You may have missed it last week, but there was an excellent piece on the opposition to smart meters in California in the New York Times. PG&E has installed 7 million smart meters in California since 2006; they transmit real time data on consumers’ electricity use to the utility, helping them to allocate power more efficiently. The goal is to give consumers information about how they use power, and incentivize them to use less of it. However, opposition to the smart meters comes largely from two different constituencies: Tea Party conservatives and consumers afraid of EMF. Initially, you may remember, opposition to smart meters came when electricity bills increased; critics first charged that the meters were inaccurate, but it soon became apparent that the old meters were undercharging. Now, opposition from Tea Party conservatives to smart meters is predictable; doubtlessly PG&E is just the latest Big Brother out to destroy their lives. However, the anti-EMF opponents are a constituency that PG&E can work with, and should have worked with. After all, it would be easy enough to find a way to connect these meters to broadband lines.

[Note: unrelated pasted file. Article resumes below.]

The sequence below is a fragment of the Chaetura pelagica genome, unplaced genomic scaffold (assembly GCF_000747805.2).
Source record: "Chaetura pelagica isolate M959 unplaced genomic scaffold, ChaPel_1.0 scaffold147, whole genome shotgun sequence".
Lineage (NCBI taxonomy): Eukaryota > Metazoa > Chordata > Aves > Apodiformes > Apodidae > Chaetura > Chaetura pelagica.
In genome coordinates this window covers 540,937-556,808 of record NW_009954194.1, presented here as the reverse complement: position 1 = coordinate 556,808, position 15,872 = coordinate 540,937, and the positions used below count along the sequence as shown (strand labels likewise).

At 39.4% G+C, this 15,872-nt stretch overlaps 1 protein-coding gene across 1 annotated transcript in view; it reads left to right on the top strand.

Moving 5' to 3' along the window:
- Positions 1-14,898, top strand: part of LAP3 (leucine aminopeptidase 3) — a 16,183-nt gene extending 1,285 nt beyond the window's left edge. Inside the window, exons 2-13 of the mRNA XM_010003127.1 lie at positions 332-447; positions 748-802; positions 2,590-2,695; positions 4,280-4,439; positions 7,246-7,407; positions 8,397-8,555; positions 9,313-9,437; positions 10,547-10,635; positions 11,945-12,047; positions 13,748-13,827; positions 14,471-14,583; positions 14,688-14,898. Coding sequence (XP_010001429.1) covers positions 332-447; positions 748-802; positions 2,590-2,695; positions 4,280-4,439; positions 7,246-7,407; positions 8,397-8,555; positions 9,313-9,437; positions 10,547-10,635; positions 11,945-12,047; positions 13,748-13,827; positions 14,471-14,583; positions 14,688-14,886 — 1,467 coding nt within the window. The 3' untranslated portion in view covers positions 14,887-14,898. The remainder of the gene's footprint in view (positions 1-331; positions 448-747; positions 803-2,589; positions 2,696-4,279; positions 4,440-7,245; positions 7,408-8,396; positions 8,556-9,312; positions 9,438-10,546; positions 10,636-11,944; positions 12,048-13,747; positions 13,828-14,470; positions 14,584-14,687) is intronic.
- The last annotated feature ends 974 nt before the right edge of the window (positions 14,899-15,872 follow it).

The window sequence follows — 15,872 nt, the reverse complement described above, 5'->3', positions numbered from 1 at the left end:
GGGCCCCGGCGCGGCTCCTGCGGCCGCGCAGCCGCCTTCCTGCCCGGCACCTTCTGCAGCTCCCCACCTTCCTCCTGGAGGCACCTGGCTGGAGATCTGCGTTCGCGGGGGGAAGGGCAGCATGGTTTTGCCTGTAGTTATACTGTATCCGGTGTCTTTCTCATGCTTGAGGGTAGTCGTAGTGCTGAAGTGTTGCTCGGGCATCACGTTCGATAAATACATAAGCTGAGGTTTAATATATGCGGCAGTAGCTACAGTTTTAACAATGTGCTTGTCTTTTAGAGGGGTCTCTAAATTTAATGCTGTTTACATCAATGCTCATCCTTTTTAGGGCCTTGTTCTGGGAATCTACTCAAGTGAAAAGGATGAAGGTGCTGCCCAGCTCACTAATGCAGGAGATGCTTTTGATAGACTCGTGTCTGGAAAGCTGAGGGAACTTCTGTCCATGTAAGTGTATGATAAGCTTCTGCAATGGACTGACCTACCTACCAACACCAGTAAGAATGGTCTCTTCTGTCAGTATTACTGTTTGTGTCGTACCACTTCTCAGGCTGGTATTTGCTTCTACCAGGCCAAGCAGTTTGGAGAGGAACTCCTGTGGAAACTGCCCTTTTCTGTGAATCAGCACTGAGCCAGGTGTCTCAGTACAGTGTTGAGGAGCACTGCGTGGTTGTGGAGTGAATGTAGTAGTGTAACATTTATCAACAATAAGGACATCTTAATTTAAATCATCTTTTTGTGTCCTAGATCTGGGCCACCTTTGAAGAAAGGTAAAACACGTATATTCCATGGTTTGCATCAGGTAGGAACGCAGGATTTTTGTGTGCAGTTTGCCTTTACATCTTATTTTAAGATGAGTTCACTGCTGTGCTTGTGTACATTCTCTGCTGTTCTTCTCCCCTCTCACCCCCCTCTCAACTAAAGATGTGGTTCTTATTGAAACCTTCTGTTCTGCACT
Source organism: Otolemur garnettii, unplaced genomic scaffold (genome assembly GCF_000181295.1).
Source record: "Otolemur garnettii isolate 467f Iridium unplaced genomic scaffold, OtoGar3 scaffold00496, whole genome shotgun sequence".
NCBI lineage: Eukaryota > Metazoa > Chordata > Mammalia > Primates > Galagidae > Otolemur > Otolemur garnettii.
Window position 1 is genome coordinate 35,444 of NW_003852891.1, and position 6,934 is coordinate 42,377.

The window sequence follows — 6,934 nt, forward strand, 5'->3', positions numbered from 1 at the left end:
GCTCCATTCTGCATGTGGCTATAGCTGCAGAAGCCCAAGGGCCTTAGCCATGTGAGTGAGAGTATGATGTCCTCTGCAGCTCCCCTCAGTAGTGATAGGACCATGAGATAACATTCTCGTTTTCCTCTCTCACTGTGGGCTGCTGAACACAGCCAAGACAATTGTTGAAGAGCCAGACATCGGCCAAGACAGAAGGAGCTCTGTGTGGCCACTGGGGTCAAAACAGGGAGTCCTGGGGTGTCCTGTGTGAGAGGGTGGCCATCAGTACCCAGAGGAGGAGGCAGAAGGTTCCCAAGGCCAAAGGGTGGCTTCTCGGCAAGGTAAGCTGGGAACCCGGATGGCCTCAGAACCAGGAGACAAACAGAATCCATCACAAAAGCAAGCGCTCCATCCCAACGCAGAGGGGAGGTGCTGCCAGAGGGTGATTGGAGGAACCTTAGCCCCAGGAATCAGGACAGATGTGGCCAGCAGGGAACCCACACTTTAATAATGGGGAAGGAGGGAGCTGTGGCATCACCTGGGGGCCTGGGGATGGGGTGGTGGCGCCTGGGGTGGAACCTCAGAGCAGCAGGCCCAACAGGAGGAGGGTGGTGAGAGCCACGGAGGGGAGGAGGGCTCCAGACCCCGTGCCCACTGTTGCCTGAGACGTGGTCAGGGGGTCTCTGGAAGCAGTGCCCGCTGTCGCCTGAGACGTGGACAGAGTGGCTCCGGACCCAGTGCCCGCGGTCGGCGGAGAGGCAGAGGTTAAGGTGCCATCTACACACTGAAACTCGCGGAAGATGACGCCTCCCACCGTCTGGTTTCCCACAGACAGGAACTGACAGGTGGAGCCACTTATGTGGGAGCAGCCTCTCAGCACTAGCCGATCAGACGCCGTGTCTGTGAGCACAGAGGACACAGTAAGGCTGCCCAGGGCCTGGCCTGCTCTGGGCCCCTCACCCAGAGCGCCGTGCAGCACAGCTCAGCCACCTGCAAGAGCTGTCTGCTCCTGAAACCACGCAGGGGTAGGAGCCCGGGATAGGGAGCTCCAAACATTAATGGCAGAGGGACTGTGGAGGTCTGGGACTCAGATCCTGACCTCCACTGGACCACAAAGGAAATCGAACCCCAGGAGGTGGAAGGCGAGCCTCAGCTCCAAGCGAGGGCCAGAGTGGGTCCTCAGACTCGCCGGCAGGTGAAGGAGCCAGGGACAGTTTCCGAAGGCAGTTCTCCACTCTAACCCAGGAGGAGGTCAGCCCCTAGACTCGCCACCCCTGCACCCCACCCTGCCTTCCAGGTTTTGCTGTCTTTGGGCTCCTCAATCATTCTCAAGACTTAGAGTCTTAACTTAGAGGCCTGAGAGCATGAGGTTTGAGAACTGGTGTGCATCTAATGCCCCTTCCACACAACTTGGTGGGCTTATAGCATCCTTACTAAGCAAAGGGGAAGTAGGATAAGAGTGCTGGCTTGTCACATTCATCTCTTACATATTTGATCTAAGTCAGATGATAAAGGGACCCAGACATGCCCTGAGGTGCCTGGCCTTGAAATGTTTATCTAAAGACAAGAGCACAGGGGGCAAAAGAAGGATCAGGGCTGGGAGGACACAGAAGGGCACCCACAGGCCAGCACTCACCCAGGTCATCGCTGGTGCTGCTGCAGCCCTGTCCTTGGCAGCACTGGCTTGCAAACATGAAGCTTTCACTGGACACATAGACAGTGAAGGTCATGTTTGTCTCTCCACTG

However, if we step back and examine this problem, a lot of the fuss comes down to stakeholder engagement. Both Santa Cruz and Marin Counties put up obstacles to these meters because PG&E did not effectively engage with them beforehand. Ultimately, we are going to have difficulties adapting to our warming climate; as we make policy changes, it will be more important than ever to properly engage and address concerns before and during rollout. Unanimous consent is probably an unrealistic goal, but acknowledging and working with people is a must.